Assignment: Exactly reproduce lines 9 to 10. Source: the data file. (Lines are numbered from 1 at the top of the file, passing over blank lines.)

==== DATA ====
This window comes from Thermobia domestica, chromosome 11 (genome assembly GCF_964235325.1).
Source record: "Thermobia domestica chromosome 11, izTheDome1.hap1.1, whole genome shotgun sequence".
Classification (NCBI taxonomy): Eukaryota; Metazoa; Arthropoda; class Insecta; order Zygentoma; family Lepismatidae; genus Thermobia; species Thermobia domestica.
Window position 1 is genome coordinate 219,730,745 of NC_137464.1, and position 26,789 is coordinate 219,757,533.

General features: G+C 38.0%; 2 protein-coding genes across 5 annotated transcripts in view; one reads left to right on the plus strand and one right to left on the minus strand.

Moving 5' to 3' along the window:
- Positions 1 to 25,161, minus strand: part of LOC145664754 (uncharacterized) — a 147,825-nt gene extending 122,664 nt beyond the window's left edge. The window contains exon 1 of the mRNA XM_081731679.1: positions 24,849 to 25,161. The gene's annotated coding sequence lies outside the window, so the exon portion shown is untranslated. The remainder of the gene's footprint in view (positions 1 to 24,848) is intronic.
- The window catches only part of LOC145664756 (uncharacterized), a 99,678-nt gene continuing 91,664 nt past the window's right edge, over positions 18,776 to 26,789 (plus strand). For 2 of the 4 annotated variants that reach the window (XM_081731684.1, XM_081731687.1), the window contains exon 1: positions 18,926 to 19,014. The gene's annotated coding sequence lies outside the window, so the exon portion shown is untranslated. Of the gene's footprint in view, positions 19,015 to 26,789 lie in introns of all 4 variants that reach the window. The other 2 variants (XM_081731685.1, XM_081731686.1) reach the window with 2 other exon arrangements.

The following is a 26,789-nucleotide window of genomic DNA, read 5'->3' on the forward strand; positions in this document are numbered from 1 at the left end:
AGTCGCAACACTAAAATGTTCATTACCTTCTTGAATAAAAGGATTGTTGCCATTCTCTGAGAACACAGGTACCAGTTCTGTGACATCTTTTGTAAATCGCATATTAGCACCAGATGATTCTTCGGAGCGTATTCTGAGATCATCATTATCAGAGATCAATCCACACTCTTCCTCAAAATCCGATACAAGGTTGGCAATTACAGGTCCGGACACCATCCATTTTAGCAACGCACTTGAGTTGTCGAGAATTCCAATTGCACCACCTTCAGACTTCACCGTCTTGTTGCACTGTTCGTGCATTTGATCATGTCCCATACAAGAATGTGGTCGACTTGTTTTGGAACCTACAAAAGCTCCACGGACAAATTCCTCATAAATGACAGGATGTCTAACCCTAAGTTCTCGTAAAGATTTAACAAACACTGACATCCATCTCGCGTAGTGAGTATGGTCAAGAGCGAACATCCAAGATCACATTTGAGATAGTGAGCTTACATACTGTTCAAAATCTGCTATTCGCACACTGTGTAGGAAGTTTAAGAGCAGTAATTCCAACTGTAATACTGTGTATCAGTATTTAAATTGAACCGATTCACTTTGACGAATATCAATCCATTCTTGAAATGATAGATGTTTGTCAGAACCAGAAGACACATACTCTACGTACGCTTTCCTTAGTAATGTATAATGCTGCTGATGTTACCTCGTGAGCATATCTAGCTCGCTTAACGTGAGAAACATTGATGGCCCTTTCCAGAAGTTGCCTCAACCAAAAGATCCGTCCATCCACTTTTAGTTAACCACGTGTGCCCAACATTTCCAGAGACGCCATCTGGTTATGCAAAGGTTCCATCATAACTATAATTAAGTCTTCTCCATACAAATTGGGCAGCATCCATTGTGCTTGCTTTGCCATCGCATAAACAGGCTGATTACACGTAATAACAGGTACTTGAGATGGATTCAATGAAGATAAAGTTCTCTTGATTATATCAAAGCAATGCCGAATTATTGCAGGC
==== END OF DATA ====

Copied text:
The following is a 26,789-nucleotide window of genomic DNA, read 5'->3' on the forward strand; positions in this document are numbered from 1 at the left end:
AGTCGCAACACTAAAATGTTCATTACCTTCTTGAATAAAAGGATTGTTGCCATTCTCTGAGAACACAGGTACCAGTTCTGTGACATCTTTTGTAAATCGCATATTAGCACCAGATGATTCTTCGGAGCGTATTCTGAGATCATCATTATCAGAGATCAATCCACACTCTTCCTCAAAATCCGATACAAGGTTGGCAATTACAGGTCCGGACACCATCCATTTTAGCAACGCACTTGAGTTGTCGAGAATTCCAATTGCACCACCTTCAGACTTCACCGTCTTGTTGCACTGTTCGTGCATTTGATCATGTCCCATACAAGAATGTGGTCGACTTGTTTTGGAACCTACAAAAGCTCCACGGACAAATTCCTCATAAATGACAGGATGTCTAACCCTAAGTTCTCGTAAAGATTTAACAAACACTGACATCCATCTCGCGTAGTGAGTATGGTCAAGAGCGAACATCCAAGATCACATTTGAGATAGTGAGCTTACATACTGTTCAAAATCTGCTATTCGCACACTGTGTAGGAAGTTTAAGAGCAGTAATTCCAACTGTAATACTGTGTATCAGTATTTAAATTGAACCGATTCACTTTGACGAATATCAATCCATTCTTGAAATGATAGATGTTTGTCAGAACCAGAAGACACATACTCTACGTACGCTTTCCTTAGTAATGTATAATGCTGCTGATGTTACCTCGTGAGCATATCTAGCTCGCTTAACGTGAGAAACATTGATGGCCCTTTCCAGAAGTTGCCTCAACCAAAAGATCCGTCCATCCACTTTTAGTTAACCACGTGTGCCCAACATTTCCAGAGACGCCATCTGGTTATGCAAAGGTTCCATCATAACTATAATTAAGTCTTCTCCATACAAATTGGGCAGCATCCATTGTGCTTGCTTTGCCATCGCATAAACAGGCTGATTACACGTAATAACAGGTACTTGAGATGGATTCAATGAAGATAAAGTTCTCTTGATTATATCAAAGCAATGCCGAATTATTGCAGGC